I’m not sure what scholars say about this work, but I think it’s probably Williams’ masterpiece. For those who don’t know the story, Blanche, a fading Southern belle comes to visit her married sister Stella in New Orleans. She’s living in a two-room apartment with her husband Stan Kowalski. He’s a blue-collar guy, but Stella is obviously crazy about him. He and Blanche, however, are on two different planets, and push eventually comes to shove.
Blanche both is and isn’t as delicate as she seems. Sophia Brown gives us a far less porcelain-like Blanche than she’s sometimes portrayed, starting out as a merely cliched portrait of such a woman, although obviously a very high-strung one, quickly moving deeper as the character begins to reveals herself in an outburst aimed at Stella. Blanche has always been the dominant elder sister, and the dynamics haven’t changed.
On reflection, that’s probably part of the dynamics in Stella’s choice of Stanley for a mate. He’s strongly opinionated, defensive when he feels his values are challenged and very much a guy’s guy in the classic mid-twentieth-century mode. Poker games at their kitchen table, plenty of beer and whiskey around, shirts peeled off because of the heat, and an unknowing ambivalence toward his wife despite her almost dog-like affection for him, it’s a sort of lower-class Mad Men group of guys gathering at that table. One of the guys, the only single one, is Mitch. Mitch takes care of his ailing mother. It’s inevitable that he is attracted to Blanche and she to him. There’s a tragic romance in each of their pasts, which is the initial bonding, despite his naivete and her history, which is far less innocent than she would have New Orleans believe.
So we have secrets, expectations, tempers, heat and alcohol. What could go wrong? This is Tennessee Williams, so the answer is clear: Almost everything.
Director Tim Ocell has assembled a fine, yea, superb cast. They sizzle. Led by Brown’s Blanche, it’s great work all around. Stanley – who really is “opposite” Blanche, to use the stage term, rather than his wife Stella – is Nick Narcisi, a guy who gives off heat every time he breathes. Blanche has invaded his territory and he’s the alpha dog dealing with the intrusion. Stella, the wife whose name he bellows in the classic scene, is brought to us by Lana Dvorak, a woman who bears up under the conflict between her husband and her sister, giving her warmth and dignity, unable to choose and not understanding that not choosing is actually making a choice. And then there’s Mitch, Spencer Sickmann, who’s an unassailable nice guy, strong and caring and hesitantly tender with this woman who seems – only metaphorically – to have fallen in his lap.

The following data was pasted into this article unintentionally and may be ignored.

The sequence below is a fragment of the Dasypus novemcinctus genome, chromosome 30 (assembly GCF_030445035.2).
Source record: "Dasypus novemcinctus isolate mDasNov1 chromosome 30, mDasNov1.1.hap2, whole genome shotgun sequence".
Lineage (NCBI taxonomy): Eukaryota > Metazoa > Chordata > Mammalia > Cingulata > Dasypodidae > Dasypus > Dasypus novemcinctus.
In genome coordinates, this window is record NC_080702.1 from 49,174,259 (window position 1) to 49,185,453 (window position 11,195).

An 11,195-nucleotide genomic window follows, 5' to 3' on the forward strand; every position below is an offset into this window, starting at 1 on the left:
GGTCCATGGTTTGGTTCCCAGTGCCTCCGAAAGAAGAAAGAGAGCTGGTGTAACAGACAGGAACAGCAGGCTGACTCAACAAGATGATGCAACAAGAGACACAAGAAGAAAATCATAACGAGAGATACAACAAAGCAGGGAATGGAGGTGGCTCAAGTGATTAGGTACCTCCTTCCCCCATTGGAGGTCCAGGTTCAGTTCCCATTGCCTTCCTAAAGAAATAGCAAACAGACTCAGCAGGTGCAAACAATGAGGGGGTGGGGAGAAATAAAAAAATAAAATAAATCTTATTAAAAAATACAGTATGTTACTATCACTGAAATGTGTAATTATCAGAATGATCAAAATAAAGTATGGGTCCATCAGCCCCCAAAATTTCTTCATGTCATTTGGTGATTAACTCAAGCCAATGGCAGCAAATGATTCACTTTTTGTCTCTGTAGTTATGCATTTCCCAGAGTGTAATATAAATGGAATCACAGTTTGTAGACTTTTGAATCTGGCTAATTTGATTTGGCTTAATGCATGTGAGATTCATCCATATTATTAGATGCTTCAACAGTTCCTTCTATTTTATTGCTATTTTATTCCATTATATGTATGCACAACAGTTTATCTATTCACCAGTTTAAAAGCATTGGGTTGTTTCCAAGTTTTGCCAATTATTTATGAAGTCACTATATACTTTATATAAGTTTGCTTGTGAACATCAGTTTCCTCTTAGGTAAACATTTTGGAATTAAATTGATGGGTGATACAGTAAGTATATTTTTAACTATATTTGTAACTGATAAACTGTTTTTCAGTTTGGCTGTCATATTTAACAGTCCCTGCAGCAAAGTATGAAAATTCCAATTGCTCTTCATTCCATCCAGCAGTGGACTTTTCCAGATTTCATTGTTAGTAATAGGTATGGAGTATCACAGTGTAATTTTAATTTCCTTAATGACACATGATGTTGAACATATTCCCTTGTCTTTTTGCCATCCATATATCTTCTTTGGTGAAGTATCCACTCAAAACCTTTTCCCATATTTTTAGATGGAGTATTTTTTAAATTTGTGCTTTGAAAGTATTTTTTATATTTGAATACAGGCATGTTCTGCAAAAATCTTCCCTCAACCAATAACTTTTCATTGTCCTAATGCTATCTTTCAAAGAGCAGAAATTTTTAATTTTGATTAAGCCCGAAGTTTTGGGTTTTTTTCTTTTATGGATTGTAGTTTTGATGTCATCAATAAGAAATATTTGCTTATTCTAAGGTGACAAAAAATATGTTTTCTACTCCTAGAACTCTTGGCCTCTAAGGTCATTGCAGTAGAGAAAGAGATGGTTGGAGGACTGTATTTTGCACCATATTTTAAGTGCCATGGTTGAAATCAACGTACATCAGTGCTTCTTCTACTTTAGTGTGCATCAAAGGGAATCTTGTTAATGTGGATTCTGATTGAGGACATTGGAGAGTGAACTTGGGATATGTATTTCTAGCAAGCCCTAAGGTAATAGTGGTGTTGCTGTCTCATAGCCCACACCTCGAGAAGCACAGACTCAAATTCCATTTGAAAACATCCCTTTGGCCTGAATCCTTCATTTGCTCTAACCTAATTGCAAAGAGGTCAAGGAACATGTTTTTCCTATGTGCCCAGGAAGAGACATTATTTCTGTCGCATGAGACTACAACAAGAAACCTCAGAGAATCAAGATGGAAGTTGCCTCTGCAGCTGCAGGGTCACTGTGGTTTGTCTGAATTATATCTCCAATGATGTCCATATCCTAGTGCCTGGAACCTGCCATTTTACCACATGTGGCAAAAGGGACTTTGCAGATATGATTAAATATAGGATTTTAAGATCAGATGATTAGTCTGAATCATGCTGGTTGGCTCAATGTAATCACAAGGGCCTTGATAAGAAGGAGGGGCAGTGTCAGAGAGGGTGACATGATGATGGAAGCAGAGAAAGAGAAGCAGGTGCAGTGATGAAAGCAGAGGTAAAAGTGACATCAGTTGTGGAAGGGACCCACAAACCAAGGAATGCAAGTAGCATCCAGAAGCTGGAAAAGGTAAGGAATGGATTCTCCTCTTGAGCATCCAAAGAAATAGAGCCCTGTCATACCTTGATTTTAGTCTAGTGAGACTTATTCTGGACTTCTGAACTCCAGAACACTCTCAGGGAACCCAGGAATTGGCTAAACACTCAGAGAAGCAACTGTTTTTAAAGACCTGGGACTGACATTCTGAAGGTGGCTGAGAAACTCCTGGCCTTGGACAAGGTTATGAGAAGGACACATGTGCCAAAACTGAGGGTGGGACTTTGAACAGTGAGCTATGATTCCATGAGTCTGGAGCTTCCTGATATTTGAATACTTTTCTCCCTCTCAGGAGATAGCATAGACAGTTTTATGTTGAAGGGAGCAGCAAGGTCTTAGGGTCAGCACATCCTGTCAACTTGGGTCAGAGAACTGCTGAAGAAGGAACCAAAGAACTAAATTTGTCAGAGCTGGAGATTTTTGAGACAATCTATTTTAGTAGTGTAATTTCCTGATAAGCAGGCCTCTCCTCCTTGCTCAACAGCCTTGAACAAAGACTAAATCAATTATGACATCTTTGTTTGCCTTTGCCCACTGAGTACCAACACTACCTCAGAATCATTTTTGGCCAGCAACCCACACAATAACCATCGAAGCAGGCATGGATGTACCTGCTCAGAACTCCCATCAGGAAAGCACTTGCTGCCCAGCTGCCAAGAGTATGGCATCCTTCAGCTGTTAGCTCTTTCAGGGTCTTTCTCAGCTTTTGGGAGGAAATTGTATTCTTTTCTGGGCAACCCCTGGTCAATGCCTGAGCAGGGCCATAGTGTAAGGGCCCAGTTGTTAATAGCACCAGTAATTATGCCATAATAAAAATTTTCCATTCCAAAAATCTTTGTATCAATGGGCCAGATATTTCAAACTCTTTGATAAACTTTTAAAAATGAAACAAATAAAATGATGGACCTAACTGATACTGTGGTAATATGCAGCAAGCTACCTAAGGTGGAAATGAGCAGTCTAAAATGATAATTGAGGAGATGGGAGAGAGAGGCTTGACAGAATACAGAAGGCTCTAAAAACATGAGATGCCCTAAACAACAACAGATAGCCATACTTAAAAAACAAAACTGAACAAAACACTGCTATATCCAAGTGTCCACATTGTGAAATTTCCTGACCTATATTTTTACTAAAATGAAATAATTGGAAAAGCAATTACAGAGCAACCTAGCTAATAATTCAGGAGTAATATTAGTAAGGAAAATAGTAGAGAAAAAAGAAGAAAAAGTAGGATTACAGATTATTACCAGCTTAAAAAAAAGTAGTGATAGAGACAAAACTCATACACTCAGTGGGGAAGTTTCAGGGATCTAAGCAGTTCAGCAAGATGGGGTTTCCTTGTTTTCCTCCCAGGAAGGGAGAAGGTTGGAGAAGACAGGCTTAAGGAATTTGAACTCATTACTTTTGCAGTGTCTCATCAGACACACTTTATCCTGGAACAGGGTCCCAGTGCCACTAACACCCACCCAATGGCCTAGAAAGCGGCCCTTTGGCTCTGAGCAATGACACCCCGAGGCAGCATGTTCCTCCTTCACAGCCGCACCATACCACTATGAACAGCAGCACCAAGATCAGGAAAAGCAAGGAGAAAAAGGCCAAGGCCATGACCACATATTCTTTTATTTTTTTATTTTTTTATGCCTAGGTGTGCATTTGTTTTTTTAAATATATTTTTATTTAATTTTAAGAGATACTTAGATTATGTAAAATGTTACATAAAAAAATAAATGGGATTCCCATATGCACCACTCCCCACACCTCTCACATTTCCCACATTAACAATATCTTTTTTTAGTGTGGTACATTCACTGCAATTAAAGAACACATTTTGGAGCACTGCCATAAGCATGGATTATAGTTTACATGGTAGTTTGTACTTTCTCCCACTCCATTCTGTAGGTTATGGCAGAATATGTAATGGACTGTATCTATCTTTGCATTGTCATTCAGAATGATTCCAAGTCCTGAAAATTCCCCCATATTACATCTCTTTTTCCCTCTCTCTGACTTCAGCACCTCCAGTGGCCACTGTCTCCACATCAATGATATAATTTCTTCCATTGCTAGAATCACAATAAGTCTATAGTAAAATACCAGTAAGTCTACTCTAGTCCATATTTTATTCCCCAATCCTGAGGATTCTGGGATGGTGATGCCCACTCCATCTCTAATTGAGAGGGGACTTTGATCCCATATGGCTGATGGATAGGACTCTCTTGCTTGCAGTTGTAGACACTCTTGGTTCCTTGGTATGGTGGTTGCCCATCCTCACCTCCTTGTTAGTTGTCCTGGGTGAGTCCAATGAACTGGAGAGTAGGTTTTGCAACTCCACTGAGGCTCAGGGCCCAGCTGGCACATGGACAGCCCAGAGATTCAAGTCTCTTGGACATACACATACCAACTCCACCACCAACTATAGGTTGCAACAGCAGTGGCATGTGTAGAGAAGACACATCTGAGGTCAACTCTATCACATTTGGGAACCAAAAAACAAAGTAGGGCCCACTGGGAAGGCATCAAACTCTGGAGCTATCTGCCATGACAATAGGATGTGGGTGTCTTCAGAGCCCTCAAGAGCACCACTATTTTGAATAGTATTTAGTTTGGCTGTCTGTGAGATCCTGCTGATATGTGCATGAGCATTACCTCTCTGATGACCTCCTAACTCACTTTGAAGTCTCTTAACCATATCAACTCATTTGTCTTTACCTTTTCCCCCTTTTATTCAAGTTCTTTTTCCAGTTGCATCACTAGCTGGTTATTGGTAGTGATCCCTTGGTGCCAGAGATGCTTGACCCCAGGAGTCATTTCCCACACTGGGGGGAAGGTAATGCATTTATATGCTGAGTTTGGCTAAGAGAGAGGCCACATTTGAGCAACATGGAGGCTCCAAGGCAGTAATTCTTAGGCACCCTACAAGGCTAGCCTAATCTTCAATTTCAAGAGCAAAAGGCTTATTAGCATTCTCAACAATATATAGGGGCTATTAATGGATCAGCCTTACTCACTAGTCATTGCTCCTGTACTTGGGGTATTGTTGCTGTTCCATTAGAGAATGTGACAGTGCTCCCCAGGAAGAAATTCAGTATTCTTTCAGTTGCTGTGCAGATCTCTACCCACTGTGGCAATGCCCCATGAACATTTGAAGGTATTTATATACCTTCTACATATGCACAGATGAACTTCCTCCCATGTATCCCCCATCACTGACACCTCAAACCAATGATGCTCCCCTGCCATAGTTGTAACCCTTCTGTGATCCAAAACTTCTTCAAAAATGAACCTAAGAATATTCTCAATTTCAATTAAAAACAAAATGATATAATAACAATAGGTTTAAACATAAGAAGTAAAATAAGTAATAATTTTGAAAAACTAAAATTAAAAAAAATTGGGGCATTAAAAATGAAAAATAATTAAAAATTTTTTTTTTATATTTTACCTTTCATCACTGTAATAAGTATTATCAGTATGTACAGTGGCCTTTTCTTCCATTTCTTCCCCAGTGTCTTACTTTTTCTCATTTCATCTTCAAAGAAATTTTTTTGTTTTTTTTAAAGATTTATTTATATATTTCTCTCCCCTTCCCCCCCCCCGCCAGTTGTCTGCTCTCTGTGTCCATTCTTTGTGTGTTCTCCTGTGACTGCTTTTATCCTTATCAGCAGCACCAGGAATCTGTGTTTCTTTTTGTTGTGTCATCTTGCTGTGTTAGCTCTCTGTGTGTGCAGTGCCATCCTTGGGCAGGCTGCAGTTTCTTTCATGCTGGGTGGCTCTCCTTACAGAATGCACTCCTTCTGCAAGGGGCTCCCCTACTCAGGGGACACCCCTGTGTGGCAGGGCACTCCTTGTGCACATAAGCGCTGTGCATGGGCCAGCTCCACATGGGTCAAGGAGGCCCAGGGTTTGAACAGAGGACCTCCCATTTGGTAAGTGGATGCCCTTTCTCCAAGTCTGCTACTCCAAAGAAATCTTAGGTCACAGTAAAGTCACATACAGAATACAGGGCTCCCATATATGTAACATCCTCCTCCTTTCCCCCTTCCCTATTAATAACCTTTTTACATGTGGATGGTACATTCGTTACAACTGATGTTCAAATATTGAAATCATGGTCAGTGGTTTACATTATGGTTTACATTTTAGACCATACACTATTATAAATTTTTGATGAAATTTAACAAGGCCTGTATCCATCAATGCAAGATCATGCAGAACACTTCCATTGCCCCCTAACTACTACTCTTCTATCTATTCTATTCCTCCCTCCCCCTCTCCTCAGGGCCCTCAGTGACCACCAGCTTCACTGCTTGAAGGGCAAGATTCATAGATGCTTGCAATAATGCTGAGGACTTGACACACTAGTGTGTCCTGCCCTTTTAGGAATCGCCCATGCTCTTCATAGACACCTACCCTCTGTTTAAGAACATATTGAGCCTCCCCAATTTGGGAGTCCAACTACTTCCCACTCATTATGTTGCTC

One wonders in a play like this, with its emphasis on the morality and mores of the period, if the generations now in their youth can grasp the taboos Streetcar is based on. Williams’ work was acclaimed and decried because of its sexuality, even though there is moralizing in it Williams must have included as a nod to convention – or perhaps other, more personal, things. To pass it up or put it down on that basis is to miss an essential American theatre experience.
The period details, like the candlestick phone, are on the money. And Blanche powdering her face before walking into the assemblage of guys on poker night was a gesture right out of the period and now never seen. And speaking of “out of the period”, I can’t remember the last time I heard a man referred to as a wolf, a term long gone in the #MeToo era. James Wolk’s scenic design brings us right there, including the upstairs flat, and Michele Siler’s costumes, especially for the would-be-ethereal Blanche, contribute greatly. I was particularly taken with Sean Savoie’s lighting, and again one returns to the poker scene. There’s a Thomas Hart Benton painting now in the Whitney Museum in New York of the poker game, commissioned by David O. Selznick as a gift for his wife Irene, who was the producer who brought Streetcar to Broadway originally, which is immediately brought to mind. But his lighting expertise goes well beyond that scene; it’s a crucial element. So, too, is something completely new, Henry Palkes’ original score that blends in so well with the script.
This is such a strong play, with complex characters, no heroes, all with fragility and foibles, and a strong cast, that I’m happy to say it’s a good thing to see despite the one flaw. The remodeled Grandel still has dead spots in the audience (unless, I am told, the actors are miked), and one misses some of the dialogue. Opening night it got somewhat better as the evening progressed, but it seems unavoidable. The work is superb and it’s worth putting up with that one problem to watch something that’s such an experience.
Curtain at 7.30 p.m. on the evening shows. Grand Center is busy right now, so allow time for parking. There’s a limited run. Go. It’s worth it.
A Streetcar Named Desire
through May 19
Tennessee Williams Festival St. Louis
3610 Grandel Square